ANALYSIS: Profile - Higgins steers Kozmo with political gusto. Matt Higgins sees symmetry between political PR and dot-com PR. Both demand strong conviction and a willingness to brave whatever storm. Julia Hood reports on the man who speaks for Kozmo

It's a freezing January afternoon, and Matt Higgins is momentarily crestfallen to find that there are no new orders at Kozmo's downtown warehouse in New York City. 'It's so much better if we have an order to do,' he says. Higgins, Kozmo's director of corporate communications, is prepared to wait. Skipping the PR tour is clearly not an option.

It's a freezing January afternoon, and Matt Higgins is momentarily crestfallen to find that there are no new orders at Kozmo's downtown warehouse in New York City. 'It's so much better if we have an order to do,' he says. Higgins, Kozmo's director of corporate communications, is prepared to wait. Skipping the PR tour is clearly not an option.

It's a freezing January afternoon, and Matt Higgins is momentarily crestfallen to find that there are no new orders at Kozmo's downtown warehouse in New York City. 'It's so much better if we have an order to do,' he says. Higgins, Kozmo's director of corporate communications, is prepared to wait. Skipping the PR tour is clearly not an option.

Once an order arrives, Higgins jumps into action, taking products from the shelves, delivering them to the shiny green conveyor belt, where they are moved and wrapped. A mere eight minutes after the order is placed, it is whisked off to its destination by the 'spokes' - delivery people on bicycles.

There is a whimsical quality to the whole process, evoking images of Charlie and the Chocolate Factory. Higgins himself is something of a Willie Wonka, swooning over every facet of the facility, from the dispatchers' nifty tracking software, to the bright orange delivery pouches that have become a trademark of sorts for the firm.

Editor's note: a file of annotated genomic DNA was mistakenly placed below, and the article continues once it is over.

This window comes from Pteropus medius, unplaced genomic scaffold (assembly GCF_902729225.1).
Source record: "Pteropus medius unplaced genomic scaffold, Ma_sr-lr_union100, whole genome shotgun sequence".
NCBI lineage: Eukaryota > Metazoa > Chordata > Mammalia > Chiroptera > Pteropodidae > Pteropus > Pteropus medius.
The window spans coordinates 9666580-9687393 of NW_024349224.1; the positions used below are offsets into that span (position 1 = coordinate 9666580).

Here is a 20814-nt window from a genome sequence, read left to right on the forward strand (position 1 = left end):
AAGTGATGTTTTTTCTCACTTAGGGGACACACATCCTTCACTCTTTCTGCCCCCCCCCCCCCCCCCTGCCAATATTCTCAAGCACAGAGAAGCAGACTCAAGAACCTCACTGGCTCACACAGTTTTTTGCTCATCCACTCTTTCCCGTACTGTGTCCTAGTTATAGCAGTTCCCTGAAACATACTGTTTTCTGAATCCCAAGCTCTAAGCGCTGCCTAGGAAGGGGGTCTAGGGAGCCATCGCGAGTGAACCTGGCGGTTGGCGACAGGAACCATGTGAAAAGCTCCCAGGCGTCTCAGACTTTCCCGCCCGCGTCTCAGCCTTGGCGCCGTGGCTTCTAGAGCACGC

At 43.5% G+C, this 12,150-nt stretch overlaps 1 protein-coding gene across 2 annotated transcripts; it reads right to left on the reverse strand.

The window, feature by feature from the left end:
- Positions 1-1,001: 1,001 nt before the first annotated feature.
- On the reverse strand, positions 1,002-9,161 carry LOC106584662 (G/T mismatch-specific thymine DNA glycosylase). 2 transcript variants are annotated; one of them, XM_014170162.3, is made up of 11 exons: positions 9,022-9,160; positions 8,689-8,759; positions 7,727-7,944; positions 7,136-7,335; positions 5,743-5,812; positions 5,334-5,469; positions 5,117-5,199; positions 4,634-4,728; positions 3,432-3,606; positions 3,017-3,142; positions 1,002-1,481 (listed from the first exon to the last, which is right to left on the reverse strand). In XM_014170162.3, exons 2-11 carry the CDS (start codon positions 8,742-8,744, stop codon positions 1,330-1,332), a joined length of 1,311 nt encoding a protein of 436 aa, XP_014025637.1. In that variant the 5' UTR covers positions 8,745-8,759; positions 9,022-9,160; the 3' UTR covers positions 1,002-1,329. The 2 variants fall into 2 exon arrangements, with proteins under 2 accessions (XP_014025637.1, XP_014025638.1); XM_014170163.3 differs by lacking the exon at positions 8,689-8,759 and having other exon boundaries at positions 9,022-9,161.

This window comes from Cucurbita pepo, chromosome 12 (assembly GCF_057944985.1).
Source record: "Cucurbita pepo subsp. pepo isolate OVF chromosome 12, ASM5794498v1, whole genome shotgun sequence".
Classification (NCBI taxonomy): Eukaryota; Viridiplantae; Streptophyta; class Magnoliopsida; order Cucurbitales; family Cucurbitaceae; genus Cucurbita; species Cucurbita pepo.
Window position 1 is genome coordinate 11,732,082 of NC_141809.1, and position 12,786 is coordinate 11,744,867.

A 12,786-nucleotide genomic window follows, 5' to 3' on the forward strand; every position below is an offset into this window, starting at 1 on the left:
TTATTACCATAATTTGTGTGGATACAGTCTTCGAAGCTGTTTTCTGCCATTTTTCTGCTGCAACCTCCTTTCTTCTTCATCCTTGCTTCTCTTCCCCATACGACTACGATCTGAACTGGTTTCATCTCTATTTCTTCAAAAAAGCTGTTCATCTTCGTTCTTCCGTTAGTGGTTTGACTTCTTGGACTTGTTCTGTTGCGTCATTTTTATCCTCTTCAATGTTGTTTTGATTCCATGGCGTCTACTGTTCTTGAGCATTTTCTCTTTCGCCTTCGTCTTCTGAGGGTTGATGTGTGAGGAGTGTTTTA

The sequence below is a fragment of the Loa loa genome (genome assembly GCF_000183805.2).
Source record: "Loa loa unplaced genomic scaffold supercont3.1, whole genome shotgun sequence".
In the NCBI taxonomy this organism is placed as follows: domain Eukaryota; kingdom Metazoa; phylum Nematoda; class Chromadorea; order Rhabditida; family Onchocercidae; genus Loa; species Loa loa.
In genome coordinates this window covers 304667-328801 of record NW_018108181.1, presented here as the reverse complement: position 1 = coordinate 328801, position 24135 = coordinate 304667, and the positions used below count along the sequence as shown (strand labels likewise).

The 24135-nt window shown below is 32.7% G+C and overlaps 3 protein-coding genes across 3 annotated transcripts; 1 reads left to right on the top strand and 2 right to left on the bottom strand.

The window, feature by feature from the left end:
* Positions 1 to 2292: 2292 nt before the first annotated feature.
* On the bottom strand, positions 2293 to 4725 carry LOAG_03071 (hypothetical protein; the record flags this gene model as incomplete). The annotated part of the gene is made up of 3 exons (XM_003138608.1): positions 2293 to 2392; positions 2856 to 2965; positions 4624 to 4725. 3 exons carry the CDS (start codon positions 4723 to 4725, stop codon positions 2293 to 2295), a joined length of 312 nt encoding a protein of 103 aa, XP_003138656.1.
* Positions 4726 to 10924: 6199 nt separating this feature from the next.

The pace and urgency of the warehouse, and the dot-com industry in general, nicely parallels the more intense moments of political PR, where he learned his craft.

'If Matt was the Maytag repairman, he would go crazy,' says Andrew Resnick, Kozmo's SVP of marketing, referring to the TV commercial character who never had any work to do. 'He likes the action. I think he thrives on it. He knows how to deal with the media under stressful situations. He has got us out of a reactive mode.'



The calm within the storm

Higgins, 26, is half of the two-person PR team at Kozmo, a new economy company that has so far survived the bloodbath. It hasn't been easy. The firm, which delivers goods to the home or office in under an hour throughout nine US markets, had to shut down its businesses in San Diego and Houston. It had to shelve plans for an IPO, and last summer laid off some 400 employees.

A dollars 30-million cash infusion in December from Flatiron Partners has kept the company afloat. But it is clear that the tough economy is having an effect. Last week, Higgins was busy fielding press calls concerning Kozmo layoffs. The firm is axing 4% of its work force, half of which are technical staff, and is dropping the dot-com tag to shift its focus away from the Web.

Higgins and Stephanie Cohen Glass are the PR team trying to keep good news about Kozmo in the papers, and deflect attention from the industry's negative projections. Higgins and Cohen both have political backgrounds.

He worked for New York City Mayor Rudy Giuliani; she worked for Emily's List, a nonprofit organization that works to get pro-choice Democratic women elected to office.

They have tackled PR headaches at Kozmo, including a firestorm in Seattle over employee background checks, a discrimination suit in Washington, DC, and the collapse of merger talks with the now-defunct Urbanfetch.com.

Last summer, Kozmo.com in Seattle asked employees to sign a consent form that would allow the company to run credit and background checks on them, in addition to the criminal checks that many employers run. Some employees refused to sign, and the local papers reported that Kozmo was threatening to fire anyone who did not comply.

Higgins says the company never intended to run full checks on staff.